Are you a person of integrity?

By Henrylito D. Tacio

Carlyle Marney tells of an incident from the Korean conflict in which General Dean was given only a few short minutes to write a letter to his family before being shot. He wrote only eight or nine lines. In the heart of this message was a brief sentence to his only son, Bill: “Tell Bill the word is integrity.”

The basic meaning of the word integrity is that of wholeness. Implicit in the term are such principles as having no flaws, being blameless, having no hypocrisy, being honest in every aspect of life, and being genuine all the time. Integrity is doing the right thing, even when no one is watching. A person’s integrity is revealed when he responds spontaneously to something without having time to plan his actions in advance.

Integrity is when the way you live lines up with you say you believe. Such attribute is manifested by American novelist John Grisham, author of blockbuster books that become blockbuster movies. He has been called “a straight arrow making his way along a very crooked path.”

In an earlier interview with a magazine, Grisham has said he would rather be a nice guy than resort to filling his books with sex and gore. He refuses to write anything that would offend or embarrass either his mother or his children.

Contrary to many in the publishing world might have predicted, his approach has paid off big. Fan mail and sales from The Firm and The Pelican Brief, are proof. Films made from his novels are all box office hits!

The Bible urges us to be a man or woman of integrity. How can we become one? When you make a promise, you must carry it. If you cannot do so, then don’t commit yourself. James 5:12 urges: “My brothers, do not swear – not by heaven or by earth or by anything else. Let your ‘yes’ be yes, and your ‘no’ no, or you will be condemned.”

My father once told me that person of integrity is he who keeps his own promises but not those of someone else. As such, if there are times when friends pressure you to fulfill obligations they have made, don’t do it. If a classmate or colleague agrees to a large project, then tries to pass it off onto you, kindly but firmly refuse.

As one sage puts it: “Be careful in the way you commit yourself or you’ll find yourself so busy meeting the obligations of others that you have no time, energy, or money to keep your own commitments.”

Proverbs chapter 22, verse 1 states: “A good name is more desirable than great riches; to be esteemed is better than silver or gold.” Good name here doesn’t refer to fame, wealth, or power. What the writer was actually talking was about integrity – who you are, not what you’ve got.

“Even as you’re getting your education or building your career, you’re also making a name for yourself,” reminds Henry Blackaby, the man who wrote the bestselling classic Experiencing God. “Everything you say or do is creating in people’s mind an image of what you are like. People are watching you, listening to you, and making up their minds about what kind of person you are. Once you have a reputation, it is hard to change.”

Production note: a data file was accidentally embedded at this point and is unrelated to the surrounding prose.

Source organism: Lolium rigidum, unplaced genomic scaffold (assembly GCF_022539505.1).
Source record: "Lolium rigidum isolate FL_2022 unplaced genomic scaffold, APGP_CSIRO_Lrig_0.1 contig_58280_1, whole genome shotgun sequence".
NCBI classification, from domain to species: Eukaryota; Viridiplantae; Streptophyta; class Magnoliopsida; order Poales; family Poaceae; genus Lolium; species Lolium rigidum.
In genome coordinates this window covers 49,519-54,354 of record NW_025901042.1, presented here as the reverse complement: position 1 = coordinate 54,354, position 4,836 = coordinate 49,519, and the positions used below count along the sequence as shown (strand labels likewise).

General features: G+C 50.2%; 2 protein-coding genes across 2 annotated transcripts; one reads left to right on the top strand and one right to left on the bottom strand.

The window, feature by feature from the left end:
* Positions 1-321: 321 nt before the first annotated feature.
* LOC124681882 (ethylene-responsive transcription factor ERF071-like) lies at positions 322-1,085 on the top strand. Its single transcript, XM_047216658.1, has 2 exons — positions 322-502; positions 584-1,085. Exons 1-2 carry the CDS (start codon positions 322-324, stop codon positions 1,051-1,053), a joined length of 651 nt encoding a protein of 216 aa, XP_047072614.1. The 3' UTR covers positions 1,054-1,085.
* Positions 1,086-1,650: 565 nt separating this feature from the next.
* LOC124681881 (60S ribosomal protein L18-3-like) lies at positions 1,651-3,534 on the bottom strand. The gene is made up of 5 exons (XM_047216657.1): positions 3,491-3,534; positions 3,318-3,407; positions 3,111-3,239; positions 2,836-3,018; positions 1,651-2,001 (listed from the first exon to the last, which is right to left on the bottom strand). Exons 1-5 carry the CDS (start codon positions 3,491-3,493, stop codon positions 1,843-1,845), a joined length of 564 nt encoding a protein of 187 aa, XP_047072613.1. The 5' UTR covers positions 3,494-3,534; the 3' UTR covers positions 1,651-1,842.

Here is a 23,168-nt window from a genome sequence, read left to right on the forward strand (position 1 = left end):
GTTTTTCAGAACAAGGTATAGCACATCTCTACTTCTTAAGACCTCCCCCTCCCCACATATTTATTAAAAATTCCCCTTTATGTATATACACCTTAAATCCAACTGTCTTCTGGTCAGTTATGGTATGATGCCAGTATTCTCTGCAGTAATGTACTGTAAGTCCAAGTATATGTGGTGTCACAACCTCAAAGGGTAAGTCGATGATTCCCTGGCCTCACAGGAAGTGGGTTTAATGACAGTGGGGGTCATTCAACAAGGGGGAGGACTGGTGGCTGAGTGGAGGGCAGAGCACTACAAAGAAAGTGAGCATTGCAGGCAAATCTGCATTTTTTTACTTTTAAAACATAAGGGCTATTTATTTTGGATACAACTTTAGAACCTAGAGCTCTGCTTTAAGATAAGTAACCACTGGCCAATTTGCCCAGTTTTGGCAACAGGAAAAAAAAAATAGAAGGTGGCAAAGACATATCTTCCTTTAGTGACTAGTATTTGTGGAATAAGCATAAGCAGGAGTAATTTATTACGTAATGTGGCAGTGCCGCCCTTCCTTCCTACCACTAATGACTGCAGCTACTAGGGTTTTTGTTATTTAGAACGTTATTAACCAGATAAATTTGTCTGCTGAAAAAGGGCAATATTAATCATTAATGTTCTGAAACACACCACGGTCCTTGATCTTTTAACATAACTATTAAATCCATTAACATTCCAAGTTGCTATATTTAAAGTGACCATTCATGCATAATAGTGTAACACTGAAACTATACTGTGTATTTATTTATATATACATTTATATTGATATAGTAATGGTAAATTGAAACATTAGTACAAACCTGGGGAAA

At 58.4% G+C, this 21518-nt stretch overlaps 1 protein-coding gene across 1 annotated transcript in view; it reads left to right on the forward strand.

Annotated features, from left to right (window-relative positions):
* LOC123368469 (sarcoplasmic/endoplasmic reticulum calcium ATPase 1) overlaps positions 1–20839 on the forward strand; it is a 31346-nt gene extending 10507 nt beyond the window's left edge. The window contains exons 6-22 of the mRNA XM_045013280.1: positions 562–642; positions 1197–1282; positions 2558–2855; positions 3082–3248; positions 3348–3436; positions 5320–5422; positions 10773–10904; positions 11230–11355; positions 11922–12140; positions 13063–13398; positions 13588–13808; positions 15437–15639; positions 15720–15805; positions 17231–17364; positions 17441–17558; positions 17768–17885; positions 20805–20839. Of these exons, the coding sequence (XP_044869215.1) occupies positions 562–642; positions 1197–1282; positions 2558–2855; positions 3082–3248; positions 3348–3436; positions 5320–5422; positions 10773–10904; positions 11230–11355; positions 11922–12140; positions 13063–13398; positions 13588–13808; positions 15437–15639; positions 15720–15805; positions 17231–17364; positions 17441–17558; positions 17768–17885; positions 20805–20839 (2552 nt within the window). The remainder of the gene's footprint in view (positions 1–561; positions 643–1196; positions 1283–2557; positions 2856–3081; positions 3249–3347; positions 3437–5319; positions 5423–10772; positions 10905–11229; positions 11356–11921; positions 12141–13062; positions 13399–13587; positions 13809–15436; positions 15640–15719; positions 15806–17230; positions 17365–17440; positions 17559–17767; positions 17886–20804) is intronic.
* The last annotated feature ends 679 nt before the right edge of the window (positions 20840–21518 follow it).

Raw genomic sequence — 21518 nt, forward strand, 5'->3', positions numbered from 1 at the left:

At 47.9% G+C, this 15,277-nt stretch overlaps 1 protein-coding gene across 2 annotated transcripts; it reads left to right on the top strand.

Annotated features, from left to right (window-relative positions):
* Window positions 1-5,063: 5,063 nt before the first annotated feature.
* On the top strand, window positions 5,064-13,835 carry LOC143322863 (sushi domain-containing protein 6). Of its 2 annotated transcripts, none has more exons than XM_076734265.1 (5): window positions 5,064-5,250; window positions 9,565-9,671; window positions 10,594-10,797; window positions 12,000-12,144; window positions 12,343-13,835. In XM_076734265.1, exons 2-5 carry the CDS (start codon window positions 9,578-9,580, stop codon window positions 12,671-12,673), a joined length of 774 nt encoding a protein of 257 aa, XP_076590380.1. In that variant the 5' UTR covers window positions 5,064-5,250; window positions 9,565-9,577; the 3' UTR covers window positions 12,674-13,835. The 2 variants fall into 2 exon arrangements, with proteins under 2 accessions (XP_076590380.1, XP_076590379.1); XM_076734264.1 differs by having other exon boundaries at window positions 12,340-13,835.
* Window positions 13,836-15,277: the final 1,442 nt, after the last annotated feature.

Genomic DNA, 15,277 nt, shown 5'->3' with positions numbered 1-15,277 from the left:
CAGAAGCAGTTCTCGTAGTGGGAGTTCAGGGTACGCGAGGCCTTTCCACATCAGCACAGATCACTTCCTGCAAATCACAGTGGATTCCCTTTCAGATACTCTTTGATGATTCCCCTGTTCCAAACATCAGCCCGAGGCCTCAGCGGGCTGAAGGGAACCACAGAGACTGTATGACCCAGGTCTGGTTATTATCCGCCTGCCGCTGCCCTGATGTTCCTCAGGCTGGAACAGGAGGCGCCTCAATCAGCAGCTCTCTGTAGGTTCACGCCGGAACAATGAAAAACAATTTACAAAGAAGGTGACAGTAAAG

Does it pay to become a person of integrity? Allow me to share this story which happened during a very nasty, stormy night at a small hotel in Philadelphia. An elderly couple approached the registration desk. “Do you have room for us tonight?” the husband inquired. To which the wife added, “We have been to some of the larger hotels, and they are all full.”

The clerk explained that there were several conventions in the city at the time, and indeed no rooms were available anywhere that night. He also said that all of the rooms were full. But the clerk added, “I wouldn’t feel right about turning you out on such a nasty night. Would you be willing to sleep in my personal room?”

The couple was taken back at the generous offer and didn’t know how to respond. The young man insisted that he would be able to get along just fine if only they would use his room.

The following day, as the elderly couple was checking out, the man told the young clerk. “You are the kind of man who should be the boss of the best hotel in the country. Maybe someday I’ll build one for you.” They all smiled at the little joke, and then the clerk helped them carry their bags out to the street to load into their car.

Two years later, the clerk received a letter from the old man. He had almost forgotten the incident, but the letter recalled that night and his kindness. The letter also included a round trip ticket to New York City with the request that he come to be their guest for a visit.

When the young clerk reached New York City, there to meet him was the elderly couple. The old man drove him to the corner of the Fifth Avenue and Thirty-Fourth Street and pointed to a beautiful new building. It was like a palace of reddish stone with turrets and watchtowers like a castle. The older man told him, “That is the hotel I have built for you to manage.”

“You must be joking,” the young man said. He couldn’t believe what he heard. The old man insisted, “I’m not joking” and simply stood there and smiled.

The young man again inquired, “Who are you that you can do this?” The old man replied, “My name is William Waldorf Astor.” And the hotel was the original Waldorf-Astoria of New York City. The young clerk’s name is George C. Boldt, and he did become the first manager of the historic hotel!

To end this piece, here’s a timely thought from American author C. Welton Gaddy: “When integrity is viewed as the exception rather than the norm of life, there is cause for worry. When simple honesty is praised as courage, times are not good.” — ###


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